Happy New Year! My inspiration for this New Year’s cake was gold confetti falling down at midnight, champagne bubbles, and that silky black dress you wear to the New Year’s party. Aren’t New Year’s parties fun?!
Close up of the gelatin bubbles!
These gelatin bubbles were so fun to make! They are my favorite part of the cake! Here is the directions to make these fun gelatin bubbles, and you can even have your children help you!
Gelatin Bubbles Supplies:
Small water balloons
2 packages (.25 oz. each, about 2 tablespoons) powdered gelatin
1 or 2 drops liquid food color or luster dust
4 tablespoons cold water
Grid cooling rack or Styrofoam block
Gelatin Bubbles Directions:
The first thing you will need is small water balloons. Inflate them to various small sizes, anywhere from 1 inch to 4 inches. Put a toothpick through the tied end of the balloon.
In a small microwave-safe bowl, quickly whisk together the gelatin, food color, luster dust and cold water. It will become thick almost immediately. Let gelatin stand 5 minutes, then microwave for 15 seconds.
Hold a balloon by the knot and dip it into the gelatin, rotating it to coat the sides and avoiding the knot. Hold the balloon upright (knot to the bottom) and allow the excess to drip back into the bowl. Transfer the balloon to the grid cooling rack knot-side down. (I placed the balloon knot into an open grid.) Another option is to stick the toothpick with the balloon attached to it into a Styrofoam block. Allow the balloon to dry for 5-10 minutes. Repeat with remaining balloons. Re-dip balloons in the gelatin. You may need to re-heat the gelatin mixture in the microwave for 3-4 seconds. The balloons will feel rubbery at first, but will dry to a firm, crisp shell over a 24 hour period.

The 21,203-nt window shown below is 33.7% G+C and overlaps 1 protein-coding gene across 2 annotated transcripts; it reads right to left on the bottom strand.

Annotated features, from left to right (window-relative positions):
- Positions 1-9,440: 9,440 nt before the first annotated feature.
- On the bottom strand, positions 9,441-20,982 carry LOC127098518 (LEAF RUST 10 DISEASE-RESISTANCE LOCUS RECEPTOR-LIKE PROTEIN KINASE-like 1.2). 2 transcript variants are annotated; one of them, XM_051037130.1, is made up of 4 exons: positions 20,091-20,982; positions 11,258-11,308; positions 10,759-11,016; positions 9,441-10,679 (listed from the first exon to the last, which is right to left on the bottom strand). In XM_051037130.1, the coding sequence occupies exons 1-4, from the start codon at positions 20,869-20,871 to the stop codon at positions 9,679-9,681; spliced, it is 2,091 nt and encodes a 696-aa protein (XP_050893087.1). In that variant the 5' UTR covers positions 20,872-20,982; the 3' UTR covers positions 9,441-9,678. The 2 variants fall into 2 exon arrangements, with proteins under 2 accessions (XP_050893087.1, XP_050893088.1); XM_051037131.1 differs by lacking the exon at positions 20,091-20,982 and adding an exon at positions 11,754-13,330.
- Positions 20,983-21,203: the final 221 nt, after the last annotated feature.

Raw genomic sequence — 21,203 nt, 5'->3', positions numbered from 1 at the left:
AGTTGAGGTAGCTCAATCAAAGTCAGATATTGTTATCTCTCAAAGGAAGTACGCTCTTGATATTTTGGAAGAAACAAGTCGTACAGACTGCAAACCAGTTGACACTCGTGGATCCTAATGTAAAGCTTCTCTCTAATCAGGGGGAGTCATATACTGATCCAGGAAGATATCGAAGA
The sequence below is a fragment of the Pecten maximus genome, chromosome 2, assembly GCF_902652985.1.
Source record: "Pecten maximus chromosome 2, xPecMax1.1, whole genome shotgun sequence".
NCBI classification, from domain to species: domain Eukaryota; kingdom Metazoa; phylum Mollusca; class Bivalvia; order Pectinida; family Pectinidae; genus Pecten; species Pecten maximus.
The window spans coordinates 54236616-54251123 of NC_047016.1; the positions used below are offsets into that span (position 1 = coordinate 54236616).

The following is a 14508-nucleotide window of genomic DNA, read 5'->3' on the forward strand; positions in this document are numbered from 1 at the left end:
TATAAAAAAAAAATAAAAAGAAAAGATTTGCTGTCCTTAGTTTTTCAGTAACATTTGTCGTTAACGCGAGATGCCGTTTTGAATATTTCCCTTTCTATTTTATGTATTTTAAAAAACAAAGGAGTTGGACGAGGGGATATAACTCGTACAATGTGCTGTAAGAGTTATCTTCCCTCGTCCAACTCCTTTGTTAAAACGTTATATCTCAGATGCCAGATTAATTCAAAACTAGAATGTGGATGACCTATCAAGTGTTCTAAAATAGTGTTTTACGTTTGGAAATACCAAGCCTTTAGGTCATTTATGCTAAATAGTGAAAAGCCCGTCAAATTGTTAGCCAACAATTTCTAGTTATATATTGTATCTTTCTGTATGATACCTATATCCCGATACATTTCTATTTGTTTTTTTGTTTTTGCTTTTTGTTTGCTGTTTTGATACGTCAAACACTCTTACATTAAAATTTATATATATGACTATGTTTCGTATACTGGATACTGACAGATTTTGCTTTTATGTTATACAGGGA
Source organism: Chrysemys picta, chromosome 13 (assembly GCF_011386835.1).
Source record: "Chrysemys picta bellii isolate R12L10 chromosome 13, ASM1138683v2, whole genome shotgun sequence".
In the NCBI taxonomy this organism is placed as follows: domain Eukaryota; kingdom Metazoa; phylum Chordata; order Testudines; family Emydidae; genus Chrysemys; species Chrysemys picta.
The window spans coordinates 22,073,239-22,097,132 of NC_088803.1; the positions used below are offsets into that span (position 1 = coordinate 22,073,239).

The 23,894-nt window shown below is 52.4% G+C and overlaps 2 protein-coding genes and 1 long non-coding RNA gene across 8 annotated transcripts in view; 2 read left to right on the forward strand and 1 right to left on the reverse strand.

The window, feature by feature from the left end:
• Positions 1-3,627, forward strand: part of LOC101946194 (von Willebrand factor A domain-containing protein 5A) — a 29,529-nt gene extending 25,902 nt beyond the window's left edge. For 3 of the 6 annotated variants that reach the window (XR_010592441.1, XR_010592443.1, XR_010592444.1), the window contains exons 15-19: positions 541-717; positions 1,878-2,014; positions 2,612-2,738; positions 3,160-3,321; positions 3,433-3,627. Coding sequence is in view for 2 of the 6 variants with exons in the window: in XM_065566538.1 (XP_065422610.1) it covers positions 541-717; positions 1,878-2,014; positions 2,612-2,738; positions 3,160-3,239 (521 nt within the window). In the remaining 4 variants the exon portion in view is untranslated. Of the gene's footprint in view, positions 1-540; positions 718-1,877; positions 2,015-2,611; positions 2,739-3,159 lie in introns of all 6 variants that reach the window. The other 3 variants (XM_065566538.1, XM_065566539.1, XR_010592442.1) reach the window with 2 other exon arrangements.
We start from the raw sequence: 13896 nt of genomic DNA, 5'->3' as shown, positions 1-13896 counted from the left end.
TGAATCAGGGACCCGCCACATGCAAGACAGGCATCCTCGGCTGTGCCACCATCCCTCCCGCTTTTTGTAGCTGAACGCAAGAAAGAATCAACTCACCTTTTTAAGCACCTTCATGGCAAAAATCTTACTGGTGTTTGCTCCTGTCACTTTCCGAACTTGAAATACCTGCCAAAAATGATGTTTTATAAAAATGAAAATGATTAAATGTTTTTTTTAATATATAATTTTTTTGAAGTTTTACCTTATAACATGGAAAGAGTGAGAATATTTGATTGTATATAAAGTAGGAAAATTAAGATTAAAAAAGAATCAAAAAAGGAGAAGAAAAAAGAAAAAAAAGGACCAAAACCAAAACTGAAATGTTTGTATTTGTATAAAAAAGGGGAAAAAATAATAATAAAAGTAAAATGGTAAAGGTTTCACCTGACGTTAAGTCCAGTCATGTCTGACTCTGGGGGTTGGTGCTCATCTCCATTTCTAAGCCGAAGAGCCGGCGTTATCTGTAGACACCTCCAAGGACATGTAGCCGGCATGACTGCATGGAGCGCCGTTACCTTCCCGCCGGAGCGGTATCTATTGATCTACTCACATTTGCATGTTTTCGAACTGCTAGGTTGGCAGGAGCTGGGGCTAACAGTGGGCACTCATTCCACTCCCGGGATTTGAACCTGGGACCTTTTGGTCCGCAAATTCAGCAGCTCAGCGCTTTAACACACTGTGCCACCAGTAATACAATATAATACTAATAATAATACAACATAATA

Once the balloons are completely dry, you can remove the balloon. Start by snipping a hole with scissors right beside the tied knot. As the air escapes, the balloon should pull away from the sides of the gelatin. Using the scissors again, cut a larger hole in the bottom of the balloon and pull the balloon out with your fingers. If the gelatin layer is too thin, it may collapse.
This is what the water balloon will look like on the toothpick.
This is the balloons drying on the toothpicks.
This is my son taking the balloon out of the bubble.